There’s been an ongoing debate about the role of women in gaming for years…today on Twitter, someone thoughtfully posted these two contributions, one from Gary Gygax, the co-author of Dungeons & Dragons, and another from Jonathon Tweet, a later contributor to the system. The entire thread is entertaining, and linked below. I’ll add some personal thoughts as well (click the images to make them larger and more legible.
Left, Gary Gygax, creator of original D&D.
Right, Jonathan Tweet, creator of 13th and 3rd edition D&D. pic.twitter.com/8ZqNtgAJ88
— The Spindrift Crew (@caderaspindrift) August 24, 2020
Our gaming group varied in size from 15 to 39 at any given time, and there might be one or ten games running at the same time. While the groups were largely men, there were always a few women playing as well. Back then, they weren’t treated any differently than any of the guys, at least not that I was ever made aware of.
But granted, “Spook School” (which is what we were) is a different kettle of fish from the generak mouth-breathing basement dwellers who have populated mainstream game space for the past several decades. As you can see from Gygax’s comments, women weren’t people, but were, like the Ferengi would describe them years later, merely “females”.
I do not think I have ever heard a term that sets my teeth on edge more quickly than “females”. As someone else put it:
FEEEEEEEMAAAAAAAALLLLLLLEEEEESSSS AAUAUAGVVHAHAJDKFNFJDKDJDJD pic.twitter.com/qZZIv8xUmM
— 𝙵𝚘𝚞𝚗𝚍 𝙵𝚊𝚖𝚒𝚕𝚒𝚊𝚛 | D&D Inspired Coffee (@FoundFamiliar) August 25, 2020
There has been a trend, long in developing to replace “girl” and “woman” with “female”. The use of female to modify a noun for a professional, as in female doctor, can seem derogatory if it seems to imply that professionals are male by default. It’s considered by many to be derogatory, and reductionist; much as “that’s gay” has been used over the years to denigrate anything that the speaker deems “not manly enough to suit them. It’s much like reducing a person to the functions of their genitalia, and nothing more.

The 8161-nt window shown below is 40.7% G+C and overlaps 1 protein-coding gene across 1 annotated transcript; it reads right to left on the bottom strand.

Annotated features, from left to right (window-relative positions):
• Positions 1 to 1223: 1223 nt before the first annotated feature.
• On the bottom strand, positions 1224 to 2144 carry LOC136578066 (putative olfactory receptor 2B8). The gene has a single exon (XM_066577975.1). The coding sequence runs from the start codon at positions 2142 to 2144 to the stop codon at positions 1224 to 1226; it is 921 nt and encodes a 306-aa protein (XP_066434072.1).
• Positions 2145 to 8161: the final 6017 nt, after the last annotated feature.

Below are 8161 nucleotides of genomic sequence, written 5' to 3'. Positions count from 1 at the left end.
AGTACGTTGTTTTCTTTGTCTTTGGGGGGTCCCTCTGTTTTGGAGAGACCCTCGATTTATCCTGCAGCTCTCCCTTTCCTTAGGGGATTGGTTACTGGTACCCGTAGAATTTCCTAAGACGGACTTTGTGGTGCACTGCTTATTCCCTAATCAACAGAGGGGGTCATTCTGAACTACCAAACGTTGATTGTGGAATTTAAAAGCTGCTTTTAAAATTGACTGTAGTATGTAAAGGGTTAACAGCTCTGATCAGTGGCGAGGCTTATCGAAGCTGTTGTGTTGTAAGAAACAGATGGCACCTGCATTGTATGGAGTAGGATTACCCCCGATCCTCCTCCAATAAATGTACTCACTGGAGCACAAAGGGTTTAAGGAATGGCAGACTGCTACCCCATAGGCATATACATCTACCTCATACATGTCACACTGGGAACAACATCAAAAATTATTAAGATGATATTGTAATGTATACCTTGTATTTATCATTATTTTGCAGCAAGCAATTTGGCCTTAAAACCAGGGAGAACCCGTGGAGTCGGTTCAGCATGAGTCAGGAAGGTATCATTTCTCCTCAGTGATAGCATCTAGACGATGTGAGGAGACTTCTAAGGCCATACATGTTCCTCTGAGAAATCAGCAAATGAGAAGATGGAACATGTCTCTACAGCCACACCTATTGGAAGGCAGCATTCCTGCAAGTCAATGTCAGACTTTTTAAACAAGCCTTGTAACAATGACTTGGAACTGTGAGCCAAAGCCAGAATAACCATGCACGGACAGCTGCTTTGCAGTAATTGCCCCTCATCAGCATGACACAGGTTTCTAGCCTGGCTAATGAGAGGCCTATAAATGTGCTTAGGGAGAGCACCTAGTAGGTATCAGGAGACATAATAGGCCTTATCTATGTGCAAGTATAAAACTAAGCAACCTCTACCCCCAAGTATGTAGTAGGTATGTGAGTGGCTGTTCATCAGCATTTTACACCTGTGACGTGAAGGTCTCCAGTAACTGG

It’s not just limited to the sexism. Pretty much every form of discriminatory -ism known can be found in gaming; that’s one of the reasons that the companies involved are finally waking up and hiring sensitivity readers (I think a better descriptor would be awareness readers, but I’ll take it.) The “All Drow are Evil” motif is getting rewritten, as are several other racial tropes, and this is a good thing. There’s no reason why a farming couple from the Marches of Blackmoor might not have adopted an orphan Orc infant and raised them to be a Lawful Good upstanding Citizen. Or that a Drow might have been raised by someone other than worshippers of Lolth. (Why yes, I may be speaking about my current Drow Warlock, who was largely raised by Titania, the Summer Queen…)
Granted, my friends and I don’t play at our local gaming store, we meet at each others’ homes, and have for the past 30+ years, and that likely has made a difference in our experiences.
But I watch follow of the TTRPG streams and blogs, as do my (adult) kids and their friends, and I hear the feedback, and see the shitstorms on Twitter, and Tumblr, and Reddit … and honestly? If I was just getting interested in this pastime, and encountered all of this? I’d drop it in a heartbeat and go find a different game/hobby. I’d likely stick with LARP, or the SCA, or something along those lines. Or maybe just dive deep into Animal Crossing New Horizon and not have to really deal with other people unless I want to, and then only on my own terms.
And, yes, before anyone feels a need to proclaim it – not all guys are like this. I know that all too well, I’ve played with them for the last 44 years. To quote an old friend, “It’s perfectly fine to have a dick – or a cunt, for that matter. Just don’t be one.”